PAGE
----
One of the most oft repeated principles taught at the recent ACNA conference at Ridgecrest was Bishop Todd Hunter's reminder: obedience precedes understanding. The phrase is variously attributed to the church fathers, George McDonald, and a host of others. And I thought I discovered it!
In the years when a large group of young adults met weekly at our house, the question of guidance was frequently at the forefront of their preferred topics for study and discussion. How do we hear God? Are you ever absolutely sure that what you think you have heard is actually from God? How can people speak so easily about what God said to them? What if what I think I heard doesn't make sense to me?
As I searched the Scriptures for understanding, what I found there validated my own experience with stunning consistency. Notice how many biblical saints were given instructions which mystified them... or worse, instructions which must have tempted them to think they had heard incorrectly, or that God was not actually good. Noah could not possibly have envisioned the need for the ark he was told to build. (Genesis 6:9-22) How could Abraham not wonder whether he'd heard correctly when told to sacrifice his son? (Genesis 22) Moses must have doubted God's benevolence, or his own sanity, when he was asked to pick up a snake by the tail. (Exodus 4:4) How about Joshua's bizarre instructions for the capture of Jericho? (Joshua 6) Jesus told his disciples to feed thousands of people with just a few loaves and fish. (Mark 6:37) Or worse, he said that he must go to Jerusalem, not to finally overthrow the oppressive Romans, but to die. What???The disciples followed him, but they could not possibly have understood the deliverance God intended or the part they themselves would play in making it known. (Luke 18:31-34) At least they couldn't see it on the front end.
And that would be the point for us as well. First we do... and THEN we see. DO what you think you hear and then SEE what happens! Obedience precedes understanding.
My most fruitful adventures have followed this pattern. Once, while on a speaking assignment in South America, I received a very counter-intuitive instruction from the Lord about sharing the Gospel with a person I'd just met. The nudge was heart-stopping to me and I imagined I'd invented it, but the Holy Spirit compelled me. The immediate result was a new sister in the Kingdom!
Back at home, I remember a particularly pedestrian example. I was driving home from the first of a series of Hebrew lessons at a local synagogue. As I was turning in to a fast food drive-thru lane to pick up lunch, the Lord spoke to me. At least I thought it was the Lord: I want you to fast for your Hebrew teacher. Seriously? Maybe that was just a perverse mental twist based on my hunger! I wrestled with the idea as I waited in the turning lane. Finally, dejected and full of uncertainty, I left the lane and drove home. All afternoon I alternated between faithful prayer and faithless (and hungry!) impatience. When could I eat again? Was that even God?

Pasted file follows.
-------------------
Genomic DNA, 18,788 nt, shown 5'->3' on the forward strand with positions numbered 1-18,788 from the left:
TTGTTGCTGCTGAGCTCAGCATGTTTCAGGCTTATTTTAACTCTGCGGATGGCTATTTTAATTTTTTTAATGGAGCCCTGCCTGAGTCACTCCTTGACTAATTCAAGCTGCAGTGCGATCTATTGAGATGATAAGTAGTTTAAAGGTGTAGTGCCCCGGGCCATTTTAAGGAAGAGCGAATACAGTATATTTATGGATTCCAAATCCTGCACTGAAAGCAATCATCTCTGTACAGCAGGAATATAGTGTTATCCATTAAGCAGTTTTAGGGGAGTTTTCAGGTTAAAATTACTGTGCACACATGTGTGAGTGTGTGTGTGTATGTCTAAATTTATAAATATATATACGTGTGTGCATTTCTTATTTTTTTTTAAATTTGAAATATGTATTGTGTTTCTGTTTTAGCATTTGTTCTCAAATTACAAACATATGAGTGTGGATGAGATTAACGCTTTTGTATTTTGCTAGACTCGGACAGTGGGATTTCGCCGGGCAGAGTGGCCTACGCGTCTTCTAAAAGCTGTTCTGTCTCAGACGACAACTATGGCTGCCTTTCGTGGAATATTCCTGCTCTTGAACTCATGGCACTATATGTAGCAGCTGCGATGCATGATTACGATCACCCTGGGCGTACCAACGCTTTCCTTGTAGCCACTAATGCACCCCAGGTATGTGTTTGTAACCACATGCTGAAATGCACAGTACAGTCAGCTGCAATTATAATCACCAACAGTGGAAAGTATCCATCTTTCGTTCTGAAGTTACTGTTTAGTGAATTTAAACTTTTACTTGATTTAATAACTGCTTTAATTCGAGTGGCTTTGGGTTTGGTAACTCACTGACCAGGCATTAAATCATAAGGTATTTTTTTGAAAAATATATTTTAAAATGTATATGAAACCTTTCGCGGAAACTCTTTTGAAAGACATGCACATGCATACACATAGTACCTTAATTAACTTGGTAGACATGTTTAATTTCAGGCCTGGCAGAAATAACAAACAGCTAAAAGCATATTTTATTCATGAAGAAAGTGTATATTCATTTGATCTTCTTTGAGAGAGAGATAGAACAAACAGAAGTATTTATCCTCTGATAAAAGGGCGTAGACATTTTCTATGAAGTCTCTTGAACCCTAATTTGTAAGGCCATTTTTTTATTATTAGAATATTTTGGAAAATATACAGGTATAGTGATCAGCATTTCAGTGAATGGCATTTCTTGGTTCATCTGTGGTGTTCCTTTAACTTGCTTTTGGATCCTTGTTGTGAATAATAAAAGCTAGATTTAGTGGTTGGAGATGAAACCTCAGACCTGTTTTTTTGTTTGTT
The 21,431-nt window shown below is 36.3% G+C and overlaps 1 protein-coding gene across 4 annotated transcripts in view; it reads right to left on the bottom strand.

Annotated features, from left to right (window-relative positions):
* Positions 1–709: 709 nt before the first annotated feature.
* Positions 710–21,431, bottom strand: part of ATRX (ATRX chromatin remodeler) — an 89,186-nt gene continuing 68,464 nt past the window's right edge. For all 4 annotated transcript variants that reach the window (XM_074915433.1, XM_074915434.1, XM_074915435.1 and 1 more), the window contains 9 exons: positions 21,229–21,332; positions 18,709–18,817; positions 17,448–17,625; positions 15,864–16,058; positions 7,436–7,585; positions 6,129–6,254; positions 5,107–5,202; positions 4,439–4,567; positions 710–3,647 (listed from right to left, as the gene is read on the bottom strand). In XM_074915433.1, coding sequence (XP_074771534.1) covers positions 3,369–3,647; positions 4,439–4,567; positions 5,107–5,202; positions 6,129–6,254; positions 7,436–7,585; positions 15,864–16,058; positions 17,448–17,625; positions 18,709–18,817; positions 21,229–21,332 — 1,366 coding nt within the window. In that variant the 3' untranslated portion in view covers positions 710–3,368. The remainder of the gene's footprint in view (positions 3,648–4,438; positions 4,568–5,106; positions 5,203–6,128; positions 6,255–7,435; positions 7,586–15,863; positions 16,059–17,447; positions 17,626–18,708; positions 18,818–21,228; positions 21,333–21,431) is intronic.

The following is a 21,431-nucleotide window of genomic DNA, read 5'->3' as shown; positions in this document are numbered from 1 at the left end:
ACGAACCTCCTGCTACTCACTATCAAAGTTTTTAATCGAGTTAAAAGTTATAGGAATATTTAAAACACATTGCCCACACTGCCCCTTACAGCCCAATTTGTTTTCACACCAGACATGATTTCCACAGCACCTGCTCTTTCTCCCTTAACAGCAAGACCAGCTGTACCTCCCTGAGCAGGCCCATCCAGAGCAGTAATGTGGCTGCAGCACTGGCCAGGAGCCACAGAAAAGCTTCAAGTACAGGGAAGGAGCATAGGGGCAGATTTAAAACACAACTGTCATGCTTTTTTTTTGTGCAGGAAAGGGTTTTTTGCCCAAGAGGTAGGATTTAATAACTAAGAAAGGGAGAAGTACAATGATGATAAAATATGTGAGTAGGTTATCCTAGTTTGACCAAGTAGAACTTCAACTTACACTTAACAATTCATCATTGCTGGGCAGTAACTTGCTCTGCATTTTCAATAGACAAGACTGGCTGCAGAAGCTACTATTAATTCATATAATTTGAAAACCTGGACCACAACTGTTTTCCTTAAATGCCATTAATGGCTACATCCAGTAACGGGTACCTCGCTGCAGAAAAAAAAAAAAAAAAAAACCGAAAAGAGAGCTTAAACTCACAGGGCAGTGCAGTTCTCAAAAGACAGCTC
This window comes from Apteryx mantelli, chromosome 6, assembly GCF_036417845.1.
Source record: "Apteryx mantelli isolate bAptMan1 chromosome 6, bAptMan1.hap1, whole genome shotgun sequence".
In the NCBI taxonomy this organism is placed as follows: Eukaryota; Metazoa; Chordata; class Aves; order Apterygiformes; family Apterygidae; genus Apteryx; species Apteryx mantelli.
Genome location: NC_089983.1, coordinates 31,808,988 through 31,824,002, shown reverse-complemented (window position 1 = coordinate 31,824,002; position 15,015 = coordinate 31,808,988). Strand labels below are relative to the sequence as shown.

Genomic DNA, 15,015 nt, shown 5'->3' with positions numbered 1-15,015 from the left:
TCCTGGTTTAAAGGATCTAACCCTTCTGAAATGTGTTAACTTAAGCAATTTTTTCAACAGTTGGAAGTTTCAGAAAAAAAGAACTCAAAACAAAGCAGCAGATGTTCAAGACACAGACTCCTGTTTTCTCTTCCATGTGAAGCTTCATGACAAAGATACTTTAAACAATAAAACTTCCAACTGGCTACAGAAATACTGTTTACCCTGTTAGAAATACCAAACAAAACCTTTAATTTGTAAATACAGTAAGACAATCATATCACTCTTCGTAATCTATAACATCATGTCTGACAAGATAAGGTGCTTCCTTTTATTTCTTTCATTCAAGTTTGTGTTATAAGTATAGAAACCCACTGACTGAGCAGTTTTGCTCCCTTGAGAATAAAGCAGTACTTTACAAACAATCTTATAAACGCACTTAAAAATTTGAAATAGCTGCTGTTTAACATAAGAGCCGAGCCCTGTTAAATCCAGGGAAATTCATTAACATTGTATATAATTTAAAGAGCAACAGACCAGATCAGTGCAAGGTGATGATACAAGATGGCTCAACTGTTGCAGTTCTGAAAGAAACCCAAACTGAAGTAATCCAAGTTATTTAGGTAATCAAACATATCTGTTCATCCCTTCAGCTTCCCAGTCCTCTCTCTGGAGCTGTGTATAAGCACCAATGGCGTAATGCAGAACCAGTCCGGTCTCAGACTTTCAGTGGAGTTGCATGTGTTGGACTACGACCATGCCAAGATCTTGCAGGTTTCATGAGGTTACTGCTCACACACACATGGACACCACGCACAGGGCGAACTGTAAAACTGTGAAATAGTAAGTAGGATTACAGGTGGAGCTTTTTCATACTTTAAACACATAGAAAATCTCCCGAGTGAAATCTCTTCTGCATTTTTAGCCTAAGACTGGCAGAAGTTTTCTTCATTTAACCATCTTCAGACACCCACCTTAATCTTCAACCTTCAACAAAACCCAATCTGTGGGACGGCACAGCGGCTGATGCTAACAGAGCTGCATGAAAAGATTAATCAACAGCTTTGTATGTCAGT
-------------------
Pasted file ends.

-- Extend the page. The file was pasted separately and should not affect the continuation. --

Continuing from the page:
Just before dinner the phone rang. I will never forget it. My Hebrew teacher's heavy Israeli accent came through. "I have been going through the checks written for the class, and I see that your husband is a minister. Would you mind if I asked you a few questions about Jesus?" And my heart had been prepared.
Assuming that what we hear does not contradict the Scriptures, this is how we learn to hear the Lord, by doing what we think we hear and then seeing what happens. It gets easier every time. When the prophet Malachi conveys the Lord's tithing challenge to his people, it reads like obedience precedes understanding:
Bring all the tithes into the storehouse so there will be enough food in my Temple. If you do," says the Lord of Heaven's Armies, "I will open the windows of heaven for you. I will pour out a blessing so great you won't have enough room to take it in! Try it! Put me to the test!
Malachi 3:10 NLT
We pray that our diocesan family will be distinguished by this kind of venturing obedience. Let's ask the Lord to teach us to hear him. Let's covenant together to DO what we think we hear. Then let's share our stories.
I declare your marvelous deeds. Psalm 71:17 NIV
(For an interesting take on this principle, try the book by Clare De Graaf, The 10-Second Rule.)
More in The Bare Branch: On Seeing
December 1, 2013Faces (Invisibility)
May 1, 2013Know That I Know
October 1, 2012Do...Then See